On July 25, 2019, New York Governor Andrew Cuomo signed the Stop Hacks and Improve Electronic Data Security Act (SHIELD Act) into law. The SHIELD Act modifies the current Breach Notification Law to expand the types of data elements that are considered “private information” and to expand the data breach disclosure requirements for individuals and businesses. Moreover, the law creates a requirement that owners or licensors of private information meet a new “reasonable security requirement.”
The SHIELD Act updates the breach notification requirements so they now apply to all individuals or businesses who own or license private information of a New York resident, not just to those that “conduct business” in New York State, and expands the current law’s definitions of “private information” and “breach.” These changes have far-reaching implications for persons or businesses that own or license private information of New Yorkers, significantly lowering the threshold of what is considered a breach that triggers a mandatory disclosure to affected persons.
Previously, “private information” referred to a combination of personally identifying information paired with a social security number, driver’s license number, or credit card number along with its security code. The SHIELD Act keeps the same combination but also considers personal identifiers in tandem with credit card numbers without security codes, and biometric data—electronic measurements of physical characteristics such as a finger print, voice print, or retina or iris image—to be “private information.” Furthermore, under the new law, “private information” also means “a user name or e-mail address in combination with a password or security question and answer that would permit access to an online account.” Additionally, the law expands the definition of a “breach.” Previously, a breach occurred when private data was acquired by an unauthorized individual. Under the new law any time private data is accessed or acquired without authorization by definition, a breach has occurred.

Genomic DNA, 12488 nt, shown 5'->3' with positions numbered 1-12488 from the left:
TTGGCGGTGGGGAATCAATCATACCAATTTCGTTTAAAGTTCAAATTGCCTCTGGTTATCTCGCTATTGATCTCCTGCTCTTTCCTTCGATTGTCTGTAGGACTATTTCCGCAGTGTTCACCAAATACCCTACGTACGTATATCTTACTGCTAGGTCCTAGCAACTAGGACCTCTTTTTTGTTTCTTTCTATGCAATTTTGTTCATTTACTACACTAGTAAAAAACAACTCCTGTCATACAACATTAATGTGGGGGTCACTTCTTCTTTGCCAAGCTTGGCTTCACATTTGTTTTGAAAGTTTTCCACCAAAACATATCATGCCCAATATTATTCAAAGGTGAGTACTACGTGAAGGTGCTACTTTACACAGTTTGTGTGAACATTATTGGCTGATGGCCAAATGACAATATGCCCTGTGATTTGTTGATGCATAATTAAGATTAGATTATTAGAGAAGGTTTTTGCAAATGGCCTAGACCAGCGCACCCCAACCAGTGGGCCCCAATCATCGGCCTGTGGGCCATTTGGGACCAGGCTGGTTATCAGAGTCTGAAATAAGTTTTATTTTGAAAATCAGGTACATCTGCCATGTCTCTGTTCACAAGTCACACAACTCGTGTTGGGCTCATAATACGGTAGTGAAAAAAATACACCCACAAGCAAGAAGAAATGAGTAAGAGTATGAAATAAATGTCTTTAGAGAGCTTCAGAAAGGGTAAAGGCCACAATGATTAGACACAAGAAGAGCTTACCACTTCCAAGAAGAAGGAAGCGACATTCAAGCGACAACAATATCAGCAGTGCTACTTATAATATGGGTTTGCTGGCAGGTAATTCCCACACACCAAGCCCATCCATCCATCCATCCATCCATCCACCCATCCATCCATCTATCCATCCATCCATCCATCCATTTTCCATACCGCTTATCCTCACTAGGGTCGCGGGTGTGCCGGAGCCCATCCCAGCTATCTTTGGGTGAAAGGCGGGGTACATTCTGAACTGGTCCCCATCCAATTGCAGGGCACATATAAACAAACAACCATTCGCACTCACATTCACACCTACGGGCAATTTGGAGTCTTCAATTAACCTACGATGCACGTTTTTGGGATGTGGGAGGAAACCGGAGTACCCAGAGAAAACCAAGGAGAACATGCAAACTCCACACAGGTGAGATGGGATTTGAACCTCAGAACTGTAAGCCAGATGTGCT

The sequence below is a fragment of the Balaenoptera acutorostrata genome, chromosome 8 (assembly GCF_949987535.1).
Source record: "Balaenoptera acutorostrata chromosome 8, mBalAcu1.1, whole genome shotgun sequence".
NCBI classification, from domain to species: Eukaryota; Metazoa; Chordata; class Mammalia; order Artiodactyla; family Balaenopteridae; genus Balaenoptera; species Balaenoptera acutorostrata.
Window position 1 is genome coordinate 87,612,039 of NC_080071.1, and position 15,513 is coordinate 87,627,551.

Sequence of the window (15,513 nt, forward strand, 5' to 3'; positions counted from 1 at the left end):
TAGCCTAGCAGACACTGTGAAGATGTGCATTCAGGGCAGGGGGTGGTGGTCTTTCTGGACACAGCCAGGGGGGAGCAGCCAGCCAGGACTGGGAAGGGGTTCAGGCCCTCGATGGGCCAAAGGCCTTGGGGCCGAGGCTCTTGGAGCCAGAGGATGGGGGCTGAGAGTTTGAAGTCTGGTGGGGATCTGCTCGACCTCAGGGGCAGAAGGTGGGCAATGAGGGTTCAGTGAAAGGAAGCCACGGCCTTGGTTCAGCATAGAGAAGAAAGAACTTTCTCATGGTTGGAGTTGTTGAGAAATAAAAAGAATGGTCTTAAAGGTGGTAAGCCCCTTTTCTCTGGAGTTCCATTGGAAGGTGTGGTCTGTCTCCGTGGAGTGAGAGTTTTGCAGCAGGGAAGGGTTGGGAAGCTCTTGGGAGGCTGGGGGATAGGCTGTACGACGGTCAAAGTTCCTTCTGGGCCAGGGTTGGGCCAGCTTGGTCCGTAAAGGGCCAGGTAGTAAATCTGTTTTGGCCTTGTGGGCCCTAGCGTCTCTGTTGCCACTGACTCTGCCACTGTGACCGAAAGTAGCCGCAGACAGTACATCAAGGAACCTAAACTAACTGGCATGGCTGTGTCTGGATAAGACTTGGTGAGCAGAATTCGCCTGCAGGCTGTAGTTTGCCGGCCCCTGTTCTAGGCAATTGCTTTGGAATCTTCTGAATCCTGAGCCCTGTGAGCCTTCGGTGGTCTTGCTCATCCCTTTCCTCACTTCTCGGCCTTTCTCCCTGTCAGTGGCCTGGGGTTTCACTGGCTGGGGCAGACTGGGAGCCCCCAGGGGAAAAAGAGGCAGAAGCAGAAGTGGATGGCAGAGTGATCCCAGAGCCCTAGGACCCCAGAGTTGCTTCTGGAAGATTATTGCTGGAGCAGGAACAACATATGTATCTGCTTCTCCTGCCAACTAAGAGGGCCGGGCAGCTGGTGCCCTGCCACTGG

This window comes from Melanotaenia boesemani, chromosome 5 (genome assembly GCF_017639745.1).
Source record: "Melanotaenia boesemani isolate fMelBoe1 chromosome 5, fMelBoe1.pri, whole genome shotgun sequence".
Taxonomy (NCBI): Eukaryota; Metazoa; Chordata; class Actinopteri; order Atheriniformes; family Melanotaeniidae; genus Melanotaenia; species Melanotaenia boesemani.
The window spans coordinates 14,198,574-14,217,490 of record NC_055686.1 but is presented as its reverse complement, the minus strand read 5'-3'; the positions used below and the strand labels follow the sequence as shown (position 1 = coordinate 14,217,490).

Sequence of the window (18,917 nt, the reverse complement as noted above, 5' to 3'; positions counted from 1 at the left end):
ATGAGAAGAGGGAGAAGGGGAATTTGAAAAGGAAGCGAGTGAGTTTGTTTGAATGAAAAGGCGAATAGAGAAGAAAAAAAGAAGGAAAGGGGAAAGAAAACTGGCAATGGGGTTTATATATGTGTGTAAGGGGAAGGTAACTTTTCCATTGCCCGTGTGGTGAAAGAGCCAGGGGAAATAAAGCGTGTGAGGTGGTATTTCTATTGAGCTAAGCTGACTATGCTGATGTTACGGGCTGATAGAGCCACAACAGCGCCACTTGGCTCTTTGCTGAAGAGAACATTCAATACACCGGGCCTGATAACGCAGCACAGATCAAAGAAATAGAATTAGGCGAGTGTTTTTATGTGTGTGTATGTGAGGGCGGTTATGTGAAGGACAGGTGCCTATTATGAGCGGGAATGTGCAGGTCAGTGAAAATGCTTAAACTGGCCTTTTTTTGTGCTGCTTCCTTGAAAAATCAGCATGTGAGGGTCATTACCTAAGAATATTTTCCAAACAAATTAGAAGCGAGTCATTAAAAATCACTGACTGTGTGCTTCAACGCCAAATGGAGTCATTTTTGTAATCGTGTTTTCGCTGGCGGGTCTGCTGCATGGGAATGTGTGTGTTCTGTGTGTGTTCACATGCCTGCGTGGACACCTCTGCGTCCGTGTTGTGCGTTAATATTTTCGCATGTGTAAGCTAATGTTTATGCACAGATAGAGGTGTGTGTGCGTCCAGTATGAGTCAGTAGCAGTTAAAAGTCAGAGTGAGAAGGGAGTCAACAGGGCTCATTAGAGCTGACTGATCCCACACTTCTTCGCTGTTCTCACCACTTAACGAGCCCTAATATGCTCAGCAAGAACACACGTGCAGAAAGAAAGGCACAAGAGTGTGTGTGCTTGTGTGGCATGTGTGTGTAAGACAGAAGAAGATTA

Notices of a breach sent by health care entities to affected persons that are consistent with the requirements of the “regulations implementing the Health Insurance Portability and Accountability Act of 1996 [(HIPAA)] (45 C.F.R. parts 160 and 164), … and the Health Information Technology for Economic and Clinical Health Act [(HITECH)]” are sufficient under the SHIELD Act. However, the law does require those covered entities to provide notification to the New York Attorney General’s Office within five (5) business days of notifying the Secretary of Health and Human Services.
Reasonable Security Requirements
Under the SHIELD Act, there are also new reasonable security requirements that every owner or licensor of private information must meet. Compliance requires the implementation of reasonable administrative, technological, and physical safeguards on all private information.
A New York health care entity in compliance with the security requirements for HIPAA (Health Insurance Portability and Accountability Act) and HITECH (Health Information Technology for Economic and Clinical Health Act) is considered a “compliant regulated entity,” which will be deemed in compliance with the new statutory reasonable security requirements.
In light of the unique compliance methods offered by the SHIELD Act for health care entities already regulated by HIPAA and HITECH, health care entities should ensure that their data security programs are in compliance with HIPAA and HITECH and also be vigilant about data breaches outside their scope, which may also require disclosure under the SHIELD Act.
This post was co-authored by Michael Lisitano, legal intern at Robinson+Cole. Michael is not yet admitted to practice law.